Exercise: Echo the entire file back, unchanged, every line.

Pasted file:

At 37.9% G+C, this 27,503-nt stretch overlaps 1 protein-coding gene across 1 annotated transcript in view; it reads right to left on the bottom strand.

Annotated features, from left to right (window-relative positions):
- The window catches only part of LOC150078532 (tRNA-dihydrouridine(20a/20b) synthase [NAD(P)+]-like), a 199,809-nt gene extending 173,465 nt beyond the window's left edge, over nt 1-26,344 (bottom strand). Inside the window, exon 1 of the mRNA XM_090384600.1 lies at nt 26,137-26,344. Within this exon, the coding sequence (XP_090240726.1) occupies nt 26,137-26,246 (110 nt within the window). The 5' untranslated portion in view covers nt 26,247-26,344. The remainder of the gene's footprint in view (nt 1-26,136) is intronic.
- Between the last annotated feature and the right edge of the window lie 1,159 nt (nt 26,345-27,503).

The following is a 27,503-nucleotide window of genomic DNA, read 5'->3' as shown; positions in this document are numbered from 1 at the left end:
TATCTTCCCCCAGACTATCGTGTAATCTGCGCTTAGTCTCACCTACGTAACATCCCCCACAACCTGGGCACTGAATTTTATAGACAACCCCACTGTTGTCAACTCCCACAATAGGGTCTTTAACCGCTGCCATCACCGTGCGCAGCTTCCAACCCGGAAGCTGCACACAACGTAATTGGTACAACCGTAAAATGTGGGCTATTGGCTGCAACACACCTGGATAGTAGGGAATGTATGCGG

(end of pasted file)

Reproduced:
At 37.9% G+C, this 27,503-nt stretch overlaps 1 protein-coding gene across 1 annotated transcript in view; it reads right to left on the bottom strand.

Annotated features, from left to right (window-relative positions):
- The window catches only part of LOC150078532 (tRNA-dihydrouridine(20a/20b) synthase [NAD(P)+]-like), a 199,809-nt gene extending 173,465 nt beyond the window's left edge, over nt 1-26,344 (bottom strand). Inside the window, exon 1 of the mRNA XM_090384600.1 lies at nt 26,137-26,344. Within this exon, the coding sequence (XP_090240726.1) occupies nt 26,137-26,246 (110 nt within the window). The 5' untranslated portion in view covers nt 26,247-26,344. The remainder of the gene's footprint in view (nt 1-26,136) is intronic.
- Between the last annotated feature and the right edge of the window lie 1,159 nt (nt 26,345-27,503).

The following is a 27,503-nucleotide window of genomic DNA, read 5'->3' as shown; positions in this document are numbered from 1 at the left end:
TATCTTCCCCCAGACTATCGTGTAATCTGCGCTTAGTCTCACCTACGTAACATCCCCCACAACCTGGGCACTGAATTTTATAGACAACCCCACTGTTGTCAACTCCCACAATAGGGTCTTTAACCGCTGCCATCACCGTGCGCAGCTTCCAACCCGGAAGCTGCACACAACGTAATTGGTACAACCGTAAAATGTGGGCTATTGGCTGCAACACACCTGGATAGTAGGGAATGTATGCGG